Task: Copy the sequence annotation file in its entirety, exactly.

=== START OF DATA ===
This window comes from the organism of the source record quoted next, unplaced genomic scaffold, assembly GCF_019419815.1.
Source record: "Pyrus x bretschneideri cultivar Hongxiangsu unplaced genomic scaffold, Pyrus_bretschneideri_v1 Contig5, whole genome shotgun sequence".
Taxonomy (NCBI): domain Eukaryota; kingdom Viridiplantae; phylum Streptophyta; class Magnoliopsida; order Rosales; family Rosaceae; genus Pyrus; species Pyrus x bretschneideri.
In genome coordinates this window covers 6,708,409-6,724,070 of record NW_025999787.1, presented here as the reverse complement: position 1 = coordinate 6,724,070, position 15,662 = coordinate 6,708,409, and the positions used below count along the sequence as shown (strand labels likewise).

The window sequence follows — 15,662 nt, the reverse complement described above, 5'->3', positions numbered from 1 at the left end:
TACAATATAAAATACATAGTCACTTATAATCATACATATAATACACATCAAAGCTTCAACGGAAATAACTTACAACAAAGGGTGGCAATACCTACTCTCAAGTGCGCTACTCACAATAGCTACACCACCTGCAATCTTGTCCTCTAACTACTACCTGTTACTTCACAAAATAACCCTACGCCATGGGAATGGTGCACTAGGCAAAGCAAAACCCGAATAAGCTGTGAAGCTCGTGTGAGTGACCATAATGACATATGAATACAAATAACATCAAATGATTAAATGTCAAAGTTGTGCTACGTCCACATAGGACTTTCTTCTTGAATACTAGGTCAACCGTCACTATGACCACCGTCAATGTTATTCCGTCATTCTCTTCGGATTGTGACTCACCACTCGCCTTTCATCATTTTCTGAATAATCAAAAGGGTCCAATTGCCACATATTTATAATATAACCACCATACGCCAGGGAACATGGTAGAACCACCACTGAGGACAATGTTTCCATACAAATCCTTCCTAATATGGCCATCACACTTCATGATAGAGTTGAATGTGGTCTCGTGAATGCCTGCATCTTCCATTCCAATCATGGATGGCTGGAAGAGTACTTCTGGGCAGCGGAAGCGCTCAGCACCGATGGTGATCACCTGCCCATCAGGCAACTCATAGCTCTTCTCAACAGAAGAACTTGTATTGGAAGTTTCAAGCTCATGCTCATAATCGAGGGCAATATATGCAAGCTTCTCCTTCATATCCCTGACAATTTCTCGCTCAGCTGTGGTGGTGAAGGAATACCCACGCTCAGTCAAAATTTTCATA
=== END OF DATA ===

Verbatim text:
This window comes from the organism of the source record quoted next, unplaced genomic scaffold, assembly GCF_019419815.1.
Source record: "Pyrus x bretschneideri cultivar Hongxiangsu unplaced genomic scaffold, Pyrus_bretschneideri_v1 Contig5, whole genome shotgun sequence".
Taxonomy (NCBI): domain Eukaryota; kingdom Viridiplantae; phylum Streptophyta; class Magnoliopsida; order Rosales; family Rosaceae; genus Pyrus; species Pyrus x bretschneideri.
In genome coordinates this window covers 6,708,409-6,724,070 of record NW_025999787.1, presented here as the reverse complement: position 1 = coordinate 6,724,070, position 15,662 = coordinate 6,708,409, and the positions used below count along the sequence as shown (strand labels likewise).

The window sequence follows — 15,662 nt, the reverse complement described above, 5'->3', positions numbered from 1 at the left end:
TACAATATAAAATACATAGTCACTTATAATCATACATATAATACACATCAAAGCTTCAACGGAAATAACTTACAACAAAGGGTGGCAATACCTACTCTCAAGTGCGCTACTCACAATAGCTACACCACCTGCAATCTTGTCCTCTAACTACTACCTGTTACTTCACAAAATAACCCTACGCCATGGGAATGGTGCACTAGGCAAAGCAAAACCCGAATAAGCTGTGAAGCTCGTGTGAGTGACCATAATGACATATGAATACAAATAACATCAAATGATTAAATGTCAAAGTTGTGCTACGTCCACATAGGACTTTCTTCTTGAATACTAGGTCAACCGTCACTATGACCACCGTCAATGTTATTCCGTCATTCTCTTCGGATTGTGACTCACCACTCGCCTTTCATCATTTTCTGAATAATCAAAAGGGTCCAATTGCCACATATTTATAATATAACCACCATACGCCAGGGAACATGGTAGAACCACCACTGAGGACAATGTTTCCATACAAATCCTTCCTAATATGGCCATCACACTTCATGATAGAGTTGAATGTGGTCTCGTGAATGCCTGCATCTTCCATTCCAATCATGGATGGCTGGAAGAGTACTTCTGGGCAGCGGAAGCGCTCAGCACCGATGGTGATCACCTGCCCATCAGGCAACTCATAGCTCTTCTCAACAGAAGAACTTGTATTGGAAGTTTCAAGCTCATGCTCATAATCGAGGGCAATATATGCAAGCTTCTCCTTCATATCCCTGACAATTTCTCGCTCAGCTGTGGTGGTGAAGGAATACCCACGCTCAGTCAAAATTTTCATA